18 Aug Neuromorphic Computing
To Mimic is Human
When is imitation not flattering or sincere? I try to be sincere in my blogging, and I have tried not to unnecessarily emphasize the computing ability of the human brain, but the whole point of this blog is to imitate it using computers. A neuromorphic (resembling the brain and/or neurons) computing model may imitate the look and feel of the brain, or it may attempt to go all the way and try to think like a brain. The resemblance may be in form, or function or process. Ideally the computing model could resemble the brain in all three. But before we can hope to find resemblances, we need to get as accurate as possible an idea of the brain’s form, function and processes.
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Neither a motherboard nor a memory chip look anything like a neuron. Logical processes, however, may be designed to be nearly identical to the physical processes, once we figure out what those are.
The computer designs could mimic the brain’s structure: kinda spherical, kinda mushy – or possibly billions of interconnected nodes divided into specialized areas, and so forth. The designs could be more focused on function: electrical impulses going every which way, some positive (excitation), some negative (inhibition), neurons responding in different ways depending on the nature and location of the spark, and so forth. Or the models could focus on replicating the processes: receiving and interpreting sensory input, deciding what to have for lunch, planning to take over the universe, and so forth.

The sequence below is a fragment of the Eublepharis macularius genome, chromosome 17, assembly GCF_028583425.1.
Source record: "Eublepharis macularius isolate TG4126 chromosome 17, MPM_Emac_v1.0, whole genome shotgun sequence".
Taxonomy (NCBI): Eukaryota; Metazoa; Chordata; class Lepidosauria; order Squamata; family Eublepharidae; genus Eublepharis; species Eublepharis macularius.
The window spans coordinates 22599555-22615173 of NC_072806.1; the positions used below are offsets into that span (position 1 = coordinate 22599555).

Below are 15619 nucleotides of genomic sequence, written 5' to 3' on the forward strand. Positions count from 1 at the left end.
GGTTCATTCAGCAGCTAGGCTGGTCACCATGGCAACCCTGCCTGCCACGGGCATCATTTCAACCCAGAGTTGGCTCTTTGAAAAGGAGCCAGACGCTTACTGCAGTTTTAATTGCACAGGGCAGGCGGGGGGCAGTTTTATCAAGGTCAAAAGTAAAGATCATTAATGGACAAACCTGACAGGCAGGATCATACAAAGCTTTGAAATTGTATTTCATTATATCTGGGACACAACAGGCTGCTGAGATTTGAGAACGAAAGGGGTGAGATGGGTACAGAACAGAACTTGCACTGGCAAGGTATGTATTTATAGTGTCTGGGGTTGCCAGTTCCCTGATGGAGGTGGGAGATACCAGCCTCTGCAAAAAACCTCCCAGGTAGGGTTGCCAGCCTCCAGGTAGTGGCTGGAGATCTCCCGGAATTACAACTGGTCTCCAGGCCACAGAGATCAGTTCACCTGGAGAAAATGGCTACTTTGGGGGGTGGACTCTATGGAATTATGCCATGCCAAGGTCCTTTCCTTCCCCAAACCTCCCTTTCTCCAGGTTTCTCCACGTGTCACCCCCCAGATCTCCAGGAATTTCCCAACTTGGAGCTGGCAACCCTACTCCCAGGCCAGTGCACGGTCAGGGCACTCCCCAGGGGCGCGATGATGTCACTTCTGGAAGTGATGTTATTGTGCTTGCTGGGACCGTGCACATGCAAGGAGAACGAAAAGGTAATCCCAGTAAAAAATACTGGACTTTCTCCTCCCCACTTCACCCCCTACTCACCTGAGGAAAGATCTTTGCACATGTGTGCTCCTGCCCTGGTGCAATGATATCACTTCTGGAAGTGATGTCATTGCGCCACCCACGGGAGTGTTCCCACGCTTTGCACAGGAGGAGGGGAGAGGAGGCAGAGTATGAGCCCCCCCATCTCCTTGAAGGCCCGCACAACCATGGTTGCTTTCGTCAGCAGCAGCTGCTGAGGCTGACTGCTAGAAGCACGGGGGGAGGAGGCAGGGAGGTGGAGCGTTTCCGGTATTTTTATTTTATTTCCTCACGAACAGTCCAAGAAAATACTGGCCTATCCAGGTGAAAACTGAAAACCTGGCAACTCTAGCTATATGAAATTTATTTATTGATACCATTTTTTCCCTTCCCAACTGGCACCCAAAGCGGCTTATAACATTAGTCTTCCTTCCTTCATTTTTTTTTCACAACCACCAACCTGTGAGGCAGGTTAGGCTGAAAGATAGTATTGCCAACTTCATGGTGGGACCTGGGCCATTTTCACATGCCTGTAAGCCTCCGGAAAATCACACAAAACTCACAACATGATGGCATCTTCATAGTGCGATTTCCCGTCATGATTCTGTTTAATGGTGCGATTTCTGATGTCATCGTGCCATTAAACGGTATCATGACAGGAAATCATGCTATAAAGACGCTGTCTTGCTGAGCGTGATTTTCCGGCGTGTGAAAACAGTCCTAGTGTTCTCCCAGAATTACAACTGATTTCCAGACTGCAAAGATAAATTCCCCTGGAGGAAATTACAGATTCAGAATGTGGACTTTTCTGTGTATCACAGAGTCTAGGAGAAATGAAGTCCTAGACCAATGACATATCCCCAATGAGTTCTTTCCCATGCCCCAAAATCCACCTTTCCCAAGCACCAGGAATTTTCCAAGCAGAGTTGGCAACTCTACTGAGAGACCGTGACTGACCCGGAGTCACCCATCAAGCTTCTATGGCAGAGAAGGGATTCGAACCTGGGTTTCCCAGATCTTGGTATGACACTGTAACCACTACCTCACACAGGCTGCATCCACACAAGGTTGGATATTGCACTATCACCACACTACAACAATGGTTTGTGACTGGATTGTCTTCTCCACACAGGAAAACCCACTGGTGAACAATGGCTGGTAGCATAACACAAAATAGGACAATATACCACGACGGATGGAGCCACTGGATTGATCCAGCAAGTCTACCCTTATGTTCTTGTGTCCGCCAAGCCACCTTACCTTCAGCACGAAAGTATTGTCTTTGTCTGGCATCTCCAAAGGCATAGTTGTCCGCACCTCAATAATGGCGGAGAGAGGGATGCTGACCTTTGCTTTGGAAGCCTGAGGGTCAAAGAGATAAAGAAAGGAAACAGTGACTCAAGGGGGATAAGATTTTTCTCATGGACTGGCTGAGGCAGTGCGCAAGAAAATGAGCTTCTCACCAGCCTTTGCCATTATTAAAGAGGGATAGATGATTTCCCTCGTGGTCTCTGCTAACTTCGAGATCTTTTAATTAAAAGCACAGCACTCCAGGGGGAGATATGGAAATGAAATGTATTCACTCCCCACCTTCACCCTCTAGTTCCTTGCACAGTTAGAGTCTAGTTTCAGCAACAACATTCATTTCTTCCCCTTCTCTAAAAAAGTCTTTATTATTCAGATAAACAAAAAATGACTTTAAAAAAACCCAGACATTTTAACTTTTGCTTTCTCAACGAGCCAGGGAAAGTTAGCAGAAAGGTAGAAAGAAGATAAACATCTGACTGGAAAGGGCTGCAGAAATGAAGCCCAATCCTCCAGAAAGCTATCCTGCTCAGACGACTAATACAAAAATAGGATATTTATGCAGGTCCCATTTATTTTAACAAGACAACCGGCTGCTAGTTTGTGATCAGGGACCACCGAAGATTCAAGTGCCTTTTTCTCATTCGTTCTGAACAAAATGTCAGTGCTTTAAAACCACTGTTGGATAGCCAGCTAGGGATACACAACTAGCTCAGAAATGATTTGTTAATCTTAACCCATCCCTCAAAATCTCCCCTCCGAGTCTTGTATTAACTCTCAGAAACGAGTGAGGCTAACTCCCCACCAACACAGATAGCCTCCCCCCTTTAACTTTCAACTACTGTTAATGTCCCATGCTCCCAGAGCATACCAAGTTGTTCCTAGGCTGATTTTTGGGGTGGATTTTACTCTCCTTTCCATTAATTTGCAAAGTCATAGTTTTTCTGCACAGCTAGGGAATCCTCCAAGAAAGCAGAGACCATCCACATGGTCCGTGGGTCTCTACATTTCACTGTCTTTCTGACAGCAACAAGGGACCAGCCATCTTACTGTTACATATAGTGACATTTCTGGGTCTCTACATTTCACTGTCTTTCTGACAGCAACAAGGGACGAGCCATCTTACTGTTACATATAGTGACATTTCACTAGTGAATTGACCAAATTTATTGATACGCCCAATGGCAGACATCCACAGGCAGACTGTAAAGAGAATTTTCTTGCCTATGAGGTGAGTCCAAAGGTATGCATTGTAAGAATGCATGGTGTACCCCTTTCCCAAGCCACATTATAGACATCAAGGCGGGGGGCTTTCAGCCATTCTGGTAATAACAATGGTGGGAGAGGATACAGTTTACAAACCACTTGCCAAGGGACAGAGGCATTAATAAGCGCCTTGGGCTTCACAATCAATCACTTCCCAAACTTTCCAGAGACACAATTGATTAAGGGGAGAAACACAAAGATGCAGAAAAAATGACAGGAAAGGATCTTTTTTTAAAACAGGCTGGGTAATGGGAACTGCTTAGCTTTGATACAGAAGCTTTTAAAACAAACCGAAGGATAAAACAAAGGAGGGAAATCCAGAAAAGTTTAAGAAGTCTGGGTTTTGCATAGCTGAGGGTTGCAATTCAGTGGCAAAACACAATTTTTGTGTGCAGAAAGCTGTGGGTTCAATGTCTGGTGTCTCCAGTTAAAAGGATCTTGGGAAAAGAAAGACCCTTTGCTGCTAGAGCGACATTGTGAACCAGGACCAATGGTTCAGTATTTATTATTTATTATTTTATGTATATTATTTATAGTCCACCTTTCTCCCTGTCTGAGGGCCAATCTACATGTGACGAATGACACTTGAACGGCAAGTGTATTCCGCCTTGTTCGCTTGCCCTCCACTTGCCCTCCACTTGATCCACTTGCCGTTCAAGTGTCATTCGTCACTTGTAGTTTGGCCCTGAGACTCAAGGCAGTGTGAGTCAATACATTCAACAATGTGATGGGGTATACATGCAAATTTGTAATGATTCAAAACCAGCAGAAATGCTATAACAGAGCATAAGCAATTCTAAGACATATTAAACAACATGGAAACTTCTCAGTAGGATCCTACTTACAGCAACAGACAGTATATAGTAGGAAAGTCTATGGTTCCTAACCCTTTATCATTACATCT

A neuromorphic computational paradigm can deal with any or all of the three main issues in modeling the brain. There may be aspects of cognition not addressed in these three circles, but they suffice for now. As the discussion turns to chaos, as it eventually must, consider the regularity of the structures and functions of the human brain. How much of this is non-deterministic? If the macroscopic organization of the human brain is regular and predictable, is it possible that the microscopic structure (individual links between neurons) fits into some grand scheme that is definable and reproducible? Pivotal questions!
Finally, does context affect structure, function or process in a framework for cybernetic modeling? Regarding structure: do we need to make a place for context in our knowledge representation scheme? Is there a context function or heuristic in the model? When we create processes that mimic the brain’s language understanding process, where does context fit in?
There was a Massachusetts company a few years back, called Thinking Machines, that built computers with massive numbers of highly interconnected simple processors. Their idea was to use processors to represent neurons in the brain. If neurons are simple in their processing and the number of connections was sufficient, then their machines would have been the most brain-like machines on the planet. I contend that the model is more complex than that, and each neuron may be much more capable and functional than was assumed in this model. This begs the question: what should a genuinely neuromorphic computing model look like.
These are all questions I will address as we go deeper into understanding context.
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